So my grandmother came from this wonderful upbringing: cultured, educated. She tried to fit in; she became very working class; she changed her name to ‘Jennifer Coates’ (which is very English); she got an impeccable English accent. She was someone who spent her whole life hiding, not revealing her identity. When I became a filmmaker, I endlessly interviewed my grandmother, and I made a little short about her at film school, just after she died, so she never saw it. She would’ve been horrified!
My grandmother died when I was 26, so I really knew her, and I really loved her. I knew she was Jewish, the family knew, but she wasn’t revealing it to the people around her. I mean, friends hadn’t known she was Jewish until we made speeches at her funeral! So my mother, consequently, became someone who felt it was very important to speak out, and my mother became a local politician and then the Deputy Mayor of London!
Brick Lane was daunting for me and frightening in lots of ways, because it was a first film, and it was a big novel that was well loved. When you make a decision as a director, you know that it’s a huge commitment. It’s three years of your life, and you have to stand by it, and it takes every iota of your being to make a film.
But there is no doubt that my grandmother was one of the forces that drew me to Brick Lane: seeing the world as an outsider through her eyes and then watching my mother (who’s the Shahana in our family story). Nazneen is my grandmother: from the generation displaced. My grandmother came to England at the same age as Nazneen: 17.
Strangely enough my brother had written a book about Brick Lane called An Acre of Barren Ground, a fictionalized story told from different perspectives. So I knew the area through that too, and I knew that various Jewish people had their roots in Brick Lane. So there were emotional connections, although not direct by any means.”
“My grandmom had actually been displaced like Sarah’s grandmom. We are Hindus, so during partition [in 1948] she was displaced to India, from the east of Bengal, which is now Bangladesh, to West Bengal, which is what the Indian side of Bengal is called today. And I heard stories from her, in my childhood, about the other side of Bengal: ‘The fish of the other side of the Bengal is much better than the fish of this side of Bengal.’ She missed everything!
Yes, that was the connection when I went to Brick Lane. The life that I have lived is very different from the experience that Nazneen was supposed to go through, but culturally there were many things when I went to meet women in and around Brick Lane who had similar stories. Like Nazneen, they got married at a very young agei in arranged-marriage situations: transported into an alien culture; didn’t speak the language; didn’t know anyone; didn’t know how to communicate…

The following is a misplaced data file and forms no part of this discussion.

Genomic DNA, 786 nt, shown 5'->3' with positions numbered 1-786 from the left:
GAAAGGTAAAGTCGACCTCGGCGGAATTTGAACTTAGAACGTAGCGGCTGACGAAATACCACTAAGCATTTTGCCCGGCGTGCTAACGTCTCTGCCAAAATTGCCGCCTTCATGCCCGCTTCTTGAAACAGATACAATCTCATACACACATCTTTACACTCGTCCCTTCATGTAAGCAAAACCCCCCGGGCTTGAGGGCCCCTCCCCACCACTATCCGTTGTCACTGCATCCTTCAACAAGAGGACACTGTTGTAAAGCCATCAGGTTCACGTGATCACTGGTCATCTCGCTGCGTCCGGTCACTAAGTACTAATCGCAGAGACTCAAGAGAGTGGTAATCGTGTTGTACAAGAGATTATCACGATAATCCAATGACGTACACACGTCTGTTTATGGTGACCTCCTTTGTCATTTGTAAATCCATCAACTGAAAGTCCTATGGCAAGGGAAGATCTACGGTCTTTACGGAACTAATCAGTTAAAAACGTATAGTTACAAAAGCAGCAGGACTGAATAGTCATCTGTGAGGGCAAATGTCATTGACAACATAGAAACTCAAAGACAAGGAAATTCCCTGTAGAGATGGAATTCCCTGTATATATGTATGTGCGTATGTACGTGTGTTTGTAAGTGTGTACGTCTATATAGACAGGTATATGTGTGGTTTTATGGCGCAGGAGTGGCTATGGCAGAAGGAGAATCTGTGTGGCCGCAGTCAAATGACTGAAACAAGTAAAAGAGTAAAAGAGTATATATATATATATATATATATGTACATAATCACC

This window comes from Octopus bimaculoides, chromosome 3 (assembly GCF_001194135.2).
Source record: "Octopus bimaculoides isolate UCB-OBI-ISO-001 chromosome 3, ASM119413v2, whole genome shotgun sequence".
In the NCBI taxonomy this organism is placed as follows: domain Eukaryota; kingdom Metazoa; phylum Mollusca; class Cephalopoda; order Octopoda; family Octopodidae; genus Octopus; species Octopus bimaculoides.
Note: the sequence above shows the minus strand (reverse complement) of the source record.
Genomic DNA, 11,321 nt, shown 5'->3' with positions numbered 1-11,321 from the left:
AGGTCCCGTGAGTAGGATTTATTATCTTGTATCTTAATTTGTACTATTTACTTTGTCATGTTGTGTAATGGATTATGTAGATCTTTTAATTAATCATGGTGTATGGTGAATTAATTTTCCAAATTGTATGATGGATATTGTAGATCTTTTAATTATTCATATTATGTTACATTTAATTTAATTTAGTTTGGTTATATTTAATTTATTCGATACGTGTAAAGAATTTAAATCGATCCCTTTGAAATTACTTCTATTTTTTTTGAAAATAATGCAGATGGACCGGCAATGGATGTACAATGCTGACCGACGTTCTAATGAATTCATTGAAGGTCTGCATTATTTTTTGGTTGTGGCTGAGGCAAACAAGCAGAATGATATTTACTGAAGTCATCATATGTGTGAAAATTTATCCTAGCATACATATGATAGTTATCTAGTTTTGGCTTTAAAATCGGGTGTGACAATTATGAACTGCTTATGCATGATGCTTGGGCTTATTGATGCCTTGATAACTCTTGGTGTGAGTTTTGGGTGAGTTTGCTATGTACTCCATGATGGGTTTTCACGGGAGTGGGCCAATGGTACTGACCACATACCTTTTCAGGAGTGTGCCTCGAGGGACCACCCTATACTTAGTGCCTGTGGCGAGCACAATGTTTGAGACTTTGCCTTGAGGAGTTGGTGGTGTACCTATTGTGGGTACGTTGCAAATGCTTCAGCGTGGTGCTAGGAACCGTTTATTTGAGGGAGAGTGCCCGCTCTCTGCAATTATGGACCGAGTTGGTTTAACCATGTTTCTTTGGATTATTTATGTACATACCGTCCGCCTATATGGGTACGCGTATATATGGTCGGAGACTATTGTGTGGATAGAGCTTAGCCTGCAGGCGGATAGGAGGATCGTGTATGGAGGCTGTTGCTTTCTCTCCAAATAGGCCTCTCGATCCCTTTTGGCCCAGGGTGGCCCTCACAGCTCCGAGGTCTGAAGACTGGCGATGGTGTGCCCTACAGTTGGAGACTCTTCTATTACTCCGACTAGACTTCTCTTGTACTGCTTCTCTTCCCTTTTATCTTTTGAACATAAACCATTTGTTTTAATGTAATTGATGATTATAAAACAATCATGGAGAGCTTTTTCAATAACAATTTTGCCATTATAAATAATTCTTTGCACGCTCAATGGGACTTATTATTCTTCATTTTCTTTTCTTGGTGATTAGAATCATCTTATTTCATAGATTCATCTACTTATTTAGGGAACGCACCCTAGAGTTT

So when I was talking to these women, they impressed me because they found a connection. I felt very nostalgic and in fact that particular fish that my grandmom always talked about: I never had that in India, but I had it in London!
In the beginning of the film, Nazneen is the one who wants to go back home to Bangladesh. She has all these images from her childhood, and she feels so claustrophobic. The only outlet she has is through her letters to her sister who lives in Bangladesh, and she’s always trying to go back home. But through the film and through her story, we realize that she finds home. She says: ‘I didn’t know that I was searching for a place which I’ve already found.’
Her daughters are so comfortable in London, and they don’t want to go back ‘home’ to Bangladesh. London is ‘home’ for them, and that’s what Nazneen realizes: ‘I was 17 when I came here and now I’m 34, so I’ve lived half/half, where is home for me? This is home, and this is where my daughters want to be. This is where I found my independence and my voice in my own ways, in the things also that I brought from Bangladesh. I wear my sari. I have not started wearing trousers or cut my hair short. In my very own way, I have found a voice and I am comfortable with that here.’ It’s a mother/daughter story.”
June 11th interview conducted, condensed, and edited by Jan Lisa Huttner.
SPOILER ALERT: Comparing novel & film versions of Brick Lane
Monica Ali’s novel Brick Lane runs 415 pages, a substantial percentage of which contains letters from Hasina (Nazneen’s sister in Bangladesh). Since Ali always punctuates Nazneen’s story with updates from Hasina, the reader understands that Nazneen is actually “the lucky one” long before Nazneen is able to appreciate this fact for herself. In deference to those who have yet to read Ali’s wonderful novel, I won’t say any more here about the tragic dimensions of Hasina’s life.
The novel also contains chapters about Nazneen’s childhood in Bangladesh as well as her early years in London (including the death of her first child and the chronicle of Chanu’s career disappointments). Important characters like Dr. Azad and Razia also get their own narrative arcs.
Bottom line: Novel and film are completely complementary, and if I ruled the world, Gavron would make a sequel in which Hasina’s POV was punctuated by letters from Nazneen.
© Jan Lisa Huttner (6/27/08) for The Fund for Women Artists
Photo credit: Photo of Tannishtha Chatterjee by Chris Raphael © 2007 Seven Seas Productions, Ltd. Courtesy Sony Pictures Classics.